The moment I left the office I realised it. Excuse me for my sudden loss of intelligence.

// Myx

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- Feb 8th 2011, 07:33 AMMyxSolved - Finding positions at the same distance from two given points
The moment I left the office I realised it. Excuse me for my sudden loss of intelligence.

// Myx - Feb 8th 2011, 08:08 AMAckbeet
I see you've found the answer to your problem. Here's my answer, if you find it helpful:

Sounds like a circle to me. You're looking for the set of all points equidistant from two points in 3D space, right? [EDIT]: See Plato's post below for a clarification of this phraseology. That's going to be a circle. If you have two points, $\displaystyle \mathbf{r}_{1}$ and [MATH\mathbf{r}_{2},[/tex] with the given distance being

$\displaystyle a>\sqrt{(\mathbf{r}_{1}-\mathbf{r}_{2})\cdot(\mathbf{r}_{1}-\mathbf{r}_{2})},$

then let $\displaystyle \mathbf{n}=\mathbf{r}_{2}-\mathbf{r}_{1},$ with length

$\displaystyle n=\|\mathbf{n}\|.$

By the Pythagorean theorem, the circle in question is going to be the intersection of the sphere centered at $\displaystyle \mathbf{n}/2$ of radius $\displaystyle \sqrt{a^{2}-n^{2}/4}$, with the plane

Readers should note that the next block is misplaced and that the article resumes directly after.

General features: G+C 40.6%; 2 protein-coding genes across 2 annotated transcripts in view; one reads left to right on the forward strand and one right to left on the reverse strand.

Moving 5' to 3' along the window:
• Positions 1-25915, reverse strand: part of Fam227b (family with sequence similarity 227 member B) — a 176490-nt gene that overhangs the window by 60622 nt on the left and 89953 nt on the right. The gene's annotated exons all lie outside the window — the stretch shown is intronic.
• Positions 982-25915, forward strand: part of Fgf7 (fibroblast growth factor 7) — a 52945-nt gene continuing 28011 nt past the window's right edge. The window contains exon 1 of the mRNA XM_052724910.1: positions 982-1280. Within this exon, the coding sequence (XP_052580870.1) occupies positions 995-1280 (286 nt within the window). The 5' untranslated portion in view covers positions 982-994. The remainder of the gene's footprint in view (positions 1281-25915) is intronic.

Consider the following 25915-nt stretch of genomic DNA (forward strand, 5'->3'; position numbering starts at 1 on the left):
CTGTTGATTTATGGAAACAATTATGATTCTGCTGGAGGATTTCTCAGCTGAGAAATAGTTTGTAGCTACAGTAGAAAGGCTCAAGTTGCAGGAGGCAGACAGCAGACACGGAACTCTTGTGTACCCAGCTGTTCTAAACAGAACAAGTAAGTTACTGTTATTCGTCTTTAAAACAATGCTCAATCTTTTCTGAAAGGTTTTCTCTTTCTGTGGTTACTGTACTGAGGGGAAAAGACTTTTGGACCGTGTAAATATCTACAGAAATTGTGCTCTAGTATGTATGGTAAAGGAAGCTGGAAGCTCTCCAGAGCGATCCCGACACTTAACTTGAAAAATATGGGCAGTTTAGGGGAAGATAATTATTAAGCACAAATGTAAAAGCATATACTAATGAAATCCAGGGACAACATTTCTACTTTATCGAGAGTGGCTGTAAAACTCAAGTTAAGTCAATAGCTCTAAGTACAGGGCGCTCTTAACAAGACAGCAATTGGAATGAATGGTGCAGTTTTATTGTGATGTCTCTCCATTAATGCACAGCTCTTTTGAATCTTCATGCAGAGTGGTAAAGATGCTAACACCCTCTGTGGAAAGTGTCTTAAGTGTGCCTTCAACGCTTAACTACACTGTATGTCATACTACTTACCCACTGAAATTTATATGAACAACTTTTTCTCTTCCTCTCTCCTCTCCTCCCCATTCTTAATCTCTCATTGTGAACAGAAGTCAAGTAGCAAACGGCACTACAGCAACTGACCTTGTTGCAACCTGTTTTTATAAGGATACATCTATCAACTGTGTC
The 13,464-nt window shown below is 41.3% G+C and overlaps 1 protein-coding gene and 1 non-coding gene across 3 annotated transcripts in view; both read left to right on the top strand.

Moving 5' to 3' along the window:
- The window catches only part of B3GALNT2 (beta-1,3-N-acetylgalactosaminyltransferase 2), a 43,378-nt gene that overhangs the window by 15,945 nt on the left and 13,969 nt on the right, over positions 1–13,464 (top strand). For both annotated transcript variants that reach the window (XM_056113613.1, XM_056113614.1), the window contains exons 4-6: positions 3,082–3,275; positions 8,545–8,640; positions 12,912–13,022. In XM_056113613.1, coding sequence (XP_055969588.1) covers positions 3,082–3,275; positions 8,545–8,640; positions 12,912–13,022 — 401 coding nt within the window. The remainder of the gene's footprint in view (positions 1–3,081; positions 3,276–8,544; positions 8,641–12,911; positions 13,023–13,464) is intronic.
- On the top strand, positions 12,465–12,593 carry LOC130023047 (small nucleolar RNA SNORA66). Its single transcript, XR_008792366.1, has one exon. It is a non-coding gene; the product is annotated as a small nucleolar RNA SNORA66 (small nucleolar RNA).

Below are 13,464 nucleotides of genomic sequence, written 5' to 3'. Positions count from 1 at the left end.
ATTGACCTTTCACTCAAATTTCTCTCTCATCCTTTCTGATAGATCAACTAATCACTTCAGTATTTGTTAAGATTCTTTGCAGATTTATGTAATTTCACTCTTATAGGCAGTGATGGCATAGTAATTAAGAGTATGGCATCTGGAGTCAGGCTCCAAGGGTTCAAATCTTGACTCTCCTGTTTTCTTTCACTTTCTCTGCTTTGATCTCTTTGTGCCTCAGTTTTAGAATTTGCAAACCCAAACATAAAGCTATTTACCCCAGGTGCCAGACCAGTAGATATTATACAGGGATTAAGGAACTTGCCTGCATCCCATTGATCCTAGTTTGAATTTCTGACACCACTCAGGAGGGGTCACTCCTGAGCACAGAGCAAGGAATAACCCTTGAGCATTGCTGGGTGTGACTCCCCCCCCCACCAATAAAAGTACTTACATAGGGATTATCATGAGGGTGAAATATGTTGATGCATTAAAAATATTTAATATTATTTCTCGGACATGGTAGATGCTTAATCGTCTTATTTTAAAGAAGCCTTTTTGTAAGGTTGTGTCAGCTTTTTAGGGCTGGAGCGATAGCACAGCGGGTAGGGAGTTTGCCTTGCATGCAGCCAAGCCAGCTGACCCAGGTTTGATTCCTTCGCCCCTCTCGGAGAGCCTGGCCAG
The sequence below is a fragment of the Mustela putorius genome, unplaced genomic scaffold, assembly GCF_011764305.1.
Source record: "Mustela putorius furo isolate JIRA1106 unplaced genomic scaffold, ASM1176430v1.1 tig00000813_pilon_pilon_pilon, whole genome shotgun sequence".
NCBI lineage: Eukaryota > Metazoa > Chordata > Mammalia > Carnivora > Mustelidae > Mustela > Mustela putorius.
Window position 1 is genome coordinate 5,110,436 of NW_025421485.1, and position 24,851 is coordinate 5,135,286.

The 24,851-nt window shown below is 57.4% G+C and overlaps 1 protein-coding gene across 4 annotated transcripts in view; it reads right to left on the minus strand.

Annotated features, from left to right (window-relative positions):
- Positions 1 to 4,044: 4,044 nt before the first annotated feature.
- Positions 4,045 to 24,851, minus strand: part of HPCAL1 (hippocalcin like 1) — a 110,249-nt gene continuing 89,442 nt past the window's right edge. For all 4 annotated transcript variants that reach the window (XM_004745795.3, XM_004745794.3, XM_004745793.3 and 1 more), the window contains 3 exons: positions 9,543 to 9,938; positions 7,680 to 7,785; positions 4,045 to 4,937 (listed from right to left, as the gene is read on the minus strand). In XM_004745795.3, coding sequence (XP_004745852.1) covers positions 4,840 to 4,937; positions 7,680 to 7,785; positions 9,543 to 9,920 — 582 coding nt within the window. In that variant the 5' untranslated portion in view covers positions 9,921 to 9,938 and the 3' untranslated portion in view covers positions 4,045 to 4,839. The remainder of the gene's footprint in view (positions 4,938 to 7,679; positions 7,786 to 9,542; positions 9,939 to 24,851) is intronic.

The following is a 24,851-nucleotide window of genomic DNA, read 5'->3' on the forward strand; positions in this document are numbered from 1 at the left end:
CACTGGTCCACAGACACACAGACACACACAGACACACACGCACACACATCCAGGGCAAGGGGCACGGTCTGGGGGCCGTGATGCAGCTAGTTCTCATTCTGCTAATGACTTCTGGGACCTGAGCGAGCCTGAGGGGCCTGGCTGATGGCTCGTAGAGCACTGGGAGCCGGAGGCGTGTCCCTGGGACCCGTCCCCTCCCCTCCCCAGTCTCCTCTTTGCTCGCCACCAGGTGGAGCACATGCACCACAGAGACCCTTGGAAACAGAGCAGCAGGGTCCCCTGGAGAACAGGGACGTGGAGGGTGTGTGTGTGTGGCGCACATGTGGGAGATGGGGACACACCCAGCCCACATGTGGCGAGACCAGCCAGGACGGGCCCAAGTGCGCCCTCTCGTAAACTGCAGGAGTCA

$\displaystyle \mathbf{n}\cdot\left(\mathbf{x}-\mathbf{n}/2\right)=0.$

That is, the circle is the set of all points $\displaystyle \mathbf{x}$ such that

$\displaystyle (\mathbf{x}-\mathbf{n}/2)\cdot(\mathbf{x}-\mathbf{n}/2)=a^{2}-n^{2}/4,$ and

$\displaystyle \mathbf{n}\cdot\left(\mathbf{x}-\mathbf{n}/2\right)=0.$ - Feb 8th 2011, 09:15 AMPlato
"

**The set of all points equidistant from two points in 3D space**" is a**plane**that is perpendicular to the line segment determined by the two points at its midpoint. - Feb 8th 2011, 09:19 AMAckbeet
Sorry. My phraseology was unfortunate. The OP originally stated that he wanted all the points that are the same, single, distance from two points. That is, you have two points A and B, and you want the locus of all points that are a distance a away from A, and a distance a away from B, where a is greater than the distance from A to B.

- Feb 8th 2011, 10:37 AMMyx
Thank you for your answer, that is indeed pretty much the solution I came up with.

The moment I took a breath of fresh air I felt very silly as Pythagora came to mind and solved the problem.